Most reports regarding psychiatric disturbances in the postpartum period fall into 3 groups — postpartum blues, postpartum depression, and postpartum psychosis. Some of the disturbances are part of what may be termed general psychiatric disorders, but some may be closely related to the reproductive process. Apart from the postpartum psychosis, other non-psychotic disorders are commonly subsumed under the rubric of antenatal and postnatal depression. There are dangers of grouping diverse disorders under a single heading.1 Some studies show that anxiety disorders may be more common than depression.2-4 Anxiety disorders in pregnancy and childbirth have a specific focal content, for which specific interventions may be indicated.5

The focus of antenatal anxiety could be: fear of foetal abnormality, fear of foetal loss (especially after previous reproductive difficulties and losses),6 fear of stillbirth, fear of childbirth, and fear of inadequacy as a mother. The focus of postnatal anxiety could be: fear of the newborn, based on the awesome responsibility of care7; some mothers develop infant-focused anxiety, or obsessive impulses and thoughts, with phobias about the baby.8 Fear of cot death could result in exhausting nocturnal vigilance.9 Moreover, many mothers are excessively troubled about the health and safety of their children.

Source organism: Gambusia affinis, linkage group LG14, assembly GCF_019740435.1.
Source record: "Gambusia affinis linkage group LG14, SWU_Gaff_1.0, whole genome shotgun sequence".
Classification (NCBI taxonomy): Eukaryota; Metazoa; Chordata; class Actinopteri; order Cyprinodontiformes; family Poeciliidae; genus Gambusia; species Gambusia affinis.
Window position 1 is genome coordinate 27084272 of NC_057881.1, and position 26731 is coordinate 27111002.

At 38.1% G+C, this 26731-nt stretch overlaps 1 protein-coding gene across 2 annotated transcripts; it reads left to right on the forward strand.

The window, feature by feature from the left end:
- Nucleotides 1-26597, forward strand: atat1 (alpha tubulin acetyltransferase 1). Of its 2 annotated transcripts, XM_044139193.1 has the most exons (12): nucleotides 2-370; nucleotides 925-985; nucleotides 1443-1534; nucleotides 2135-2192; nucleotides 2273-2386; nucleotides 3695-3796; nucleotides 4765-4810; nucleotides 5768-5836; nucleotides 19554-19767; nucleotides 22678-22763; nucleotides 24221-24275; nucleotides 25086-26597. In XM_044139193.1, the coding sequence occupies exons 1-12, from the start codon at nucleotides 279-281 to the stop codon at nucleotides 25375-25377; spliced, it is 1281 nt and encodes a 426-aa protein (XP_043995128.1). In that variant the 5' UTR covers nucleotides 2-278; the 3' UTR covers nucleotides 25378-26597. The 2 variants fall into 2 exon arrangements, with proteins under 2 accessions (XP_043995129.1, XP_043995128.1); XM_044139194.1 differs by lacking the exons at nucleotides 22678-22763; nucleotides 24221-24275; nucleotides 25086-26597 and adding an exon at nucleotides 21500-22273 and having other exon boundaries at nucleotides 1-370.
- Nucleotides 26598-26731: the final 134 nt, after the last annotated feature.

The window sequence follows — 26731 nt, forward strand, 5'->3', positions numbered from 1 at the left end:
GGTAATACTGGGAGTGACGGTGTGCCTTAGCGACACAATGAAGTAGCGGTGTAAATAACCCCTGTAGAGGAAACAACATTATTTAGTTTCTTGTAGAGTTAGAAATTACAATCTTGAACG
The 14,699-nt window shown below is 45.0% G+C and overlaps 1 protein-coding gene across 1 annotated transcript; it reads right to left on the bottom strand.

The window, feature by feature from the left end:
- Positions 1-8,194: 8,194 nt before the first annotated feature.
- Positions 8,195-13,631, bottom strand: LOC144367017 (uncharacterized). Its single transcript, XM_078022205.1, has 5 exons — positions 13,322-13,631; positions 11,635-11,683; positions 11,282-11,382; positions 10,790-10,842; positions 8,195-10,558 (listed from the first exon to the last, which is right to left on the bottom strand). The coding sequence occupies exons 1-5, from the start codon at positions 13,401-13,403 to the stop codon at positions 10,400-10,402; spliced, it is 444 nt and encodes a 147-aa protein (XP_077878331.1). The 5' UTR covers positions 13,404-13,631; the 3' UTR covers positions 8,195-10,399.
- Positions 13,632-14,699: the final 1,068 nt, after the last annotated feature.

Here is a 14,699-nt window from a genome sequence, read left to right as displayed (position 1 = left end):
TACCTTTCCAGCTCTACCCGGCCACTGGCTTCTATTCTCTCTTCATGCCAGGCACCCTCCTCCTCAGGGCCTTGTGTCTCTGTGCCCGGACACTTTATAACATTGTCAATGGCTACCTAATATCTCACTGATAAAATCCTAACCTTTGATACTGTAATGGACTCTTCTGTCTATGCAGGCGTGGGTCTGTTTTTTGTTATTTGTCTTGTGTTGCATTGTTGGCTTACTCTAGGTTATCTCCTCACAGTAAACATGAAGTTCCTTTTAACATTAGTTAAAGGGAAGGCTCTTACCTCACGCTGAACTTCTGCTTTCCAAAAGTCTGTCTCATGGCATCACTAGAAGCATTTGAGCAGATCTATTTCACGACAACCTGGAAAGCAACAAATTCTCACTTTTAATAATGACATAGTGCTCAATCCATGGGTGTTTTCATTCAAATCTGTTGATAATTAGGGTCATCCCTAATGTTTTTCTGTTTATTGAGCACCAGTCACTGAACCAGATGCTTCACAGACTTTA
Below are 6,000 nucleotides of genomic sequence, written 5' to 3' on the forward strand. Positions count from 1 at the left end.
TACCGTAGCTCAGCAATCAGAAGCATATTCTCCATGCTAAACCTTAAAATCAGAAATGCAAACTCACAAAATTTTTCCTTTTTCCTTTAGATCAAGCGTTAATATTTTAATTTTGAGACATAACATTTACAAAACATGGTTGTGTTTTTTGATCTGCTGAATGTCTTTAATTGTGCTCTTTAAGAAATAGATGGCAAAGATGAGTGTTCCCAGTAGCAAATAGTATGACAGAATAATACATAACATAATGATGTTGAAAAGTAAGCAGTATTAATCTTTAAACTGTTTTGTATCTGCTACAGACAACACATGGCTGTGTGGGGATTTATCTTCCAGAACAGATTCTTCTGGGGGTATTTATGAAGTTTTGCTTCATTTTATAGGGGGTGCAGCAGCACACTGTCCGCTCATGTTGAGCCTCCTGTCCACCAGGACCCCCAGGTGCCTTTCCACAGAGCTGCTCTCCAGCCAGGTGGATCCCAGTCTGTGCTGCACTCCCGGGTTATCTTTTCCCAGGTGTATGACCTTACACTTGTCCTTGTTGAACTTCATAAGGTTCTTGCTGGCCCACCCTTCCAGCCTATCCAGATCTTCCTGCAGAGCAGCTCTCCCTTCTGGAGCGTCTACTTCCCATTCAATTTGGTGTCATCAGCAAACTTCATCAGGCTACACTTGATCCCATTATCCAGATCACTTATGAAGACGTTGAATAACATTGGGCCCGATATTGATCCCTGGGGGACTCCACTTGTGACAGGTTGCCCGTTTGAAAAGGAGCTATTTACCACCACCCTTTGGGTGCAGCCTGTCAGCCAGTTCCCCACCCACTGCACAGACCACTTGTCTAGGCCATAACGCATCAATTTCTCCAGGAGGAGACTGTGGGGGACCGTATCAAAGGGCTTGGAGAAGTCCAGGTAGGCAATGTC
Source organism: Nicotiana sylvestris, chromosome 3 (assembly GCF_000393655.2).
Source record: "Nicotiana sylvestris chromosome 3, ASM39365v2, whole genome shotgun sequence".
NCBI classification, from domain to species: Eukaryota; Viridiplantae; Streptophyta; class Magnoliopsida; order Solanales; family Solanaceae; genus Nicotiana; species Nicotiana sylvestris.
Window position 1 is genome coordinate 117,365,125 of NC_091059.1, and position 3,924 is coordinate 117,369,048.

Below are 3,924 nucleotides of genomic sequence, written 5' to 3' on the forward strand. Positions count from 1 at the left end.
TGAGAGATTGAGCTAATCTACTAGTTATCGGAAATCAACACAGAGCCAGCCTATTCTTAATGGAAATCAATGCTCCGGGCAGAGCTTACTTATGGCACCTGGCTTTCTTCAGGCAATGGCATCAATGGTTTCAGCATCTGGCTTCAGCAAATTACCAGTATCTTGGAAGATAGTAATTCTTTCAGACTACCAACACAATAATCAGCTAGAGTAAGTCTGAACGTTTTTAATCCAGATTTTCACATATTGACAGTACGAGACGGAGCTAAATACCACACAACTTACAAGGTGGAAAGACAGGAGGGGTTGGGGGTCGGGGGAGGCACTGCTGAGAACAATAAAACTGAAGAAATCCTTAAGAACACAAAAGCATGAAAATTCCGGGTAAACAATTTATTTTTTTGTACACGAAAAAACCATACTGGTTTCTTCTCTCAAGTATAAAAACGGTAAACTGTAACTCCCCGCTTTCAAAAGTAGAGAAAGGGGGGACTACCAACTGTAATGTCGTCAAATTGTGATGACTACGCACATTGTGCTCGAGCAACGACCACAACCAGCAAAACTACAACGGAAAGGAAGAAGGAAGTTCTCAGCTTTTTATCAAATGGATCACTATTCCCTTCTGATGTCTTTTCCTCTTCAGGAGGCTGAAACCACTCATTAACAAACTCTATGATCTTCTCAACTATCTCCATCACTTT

One in 10 women suffer from postnatal depression (PND) without psychotic features.10 Prevalence rates vary depending on the population studied, the method of assessment, and the length of the postpartum period under evaluation. A striking feature of PND is that it impacts both mother and infant. Its effects include cognitive and social difficulties, difficulty in attachment and infant development. All such adverse effects may persist even after resolution of maternal symptoms.11 Postnatal depression also affects relationship with the partner, and appears to exacerbate problems that existed before the pregnancy, since a poor marital relationship has been described to be a risk factor for PND.12

Relatively little attention has been given to the relationship between anxiety disorders and childbirth. The 2 conditions frequently co-exist.13 It is highly likely that many women who report depression in the postpartum period also experience clinically significant levels of anxiety. Recent studies suggest that postpartum anxiety disorders are underestimated and are more common than depression.14-18 A prospective study demonstrated that nearly 20% of postpartum women reporting dysphoria also experience panic and / or obsessive compulsive symptoms.19 Anxiety appears to be a common experience in women who are 4 to 6 months postpartum.19 There could be a biological basis for some postpartum anxiety. Mc Ivor and colleagues20 studied the growth hormone response to apomorphine (a test of D2 receptor sensitivity) in 14 puerperal women with a history of depression. The greatest increase in receptor sensitivity was found in the 3 women who developed postpartum anxiety disorders.

Women exhibit increased levels of cortisol during pregnancy and at the beginning of the postpartum period.21 Carlson22 reported that anxiety symptoms and stress often co-exist with increased cortisol levels. Pregnant women with co-morbid anxiety and depression — but not depression alone — have elevated cortisol levels; such co-morbidity being particularly associated with negative pregnancy- specific experiences.23

Postnatal depression and ‘postnatal blues’ were perceived as common pregnancy-related psychiatric disorders. Such emphasis needs to be carefully evaluated.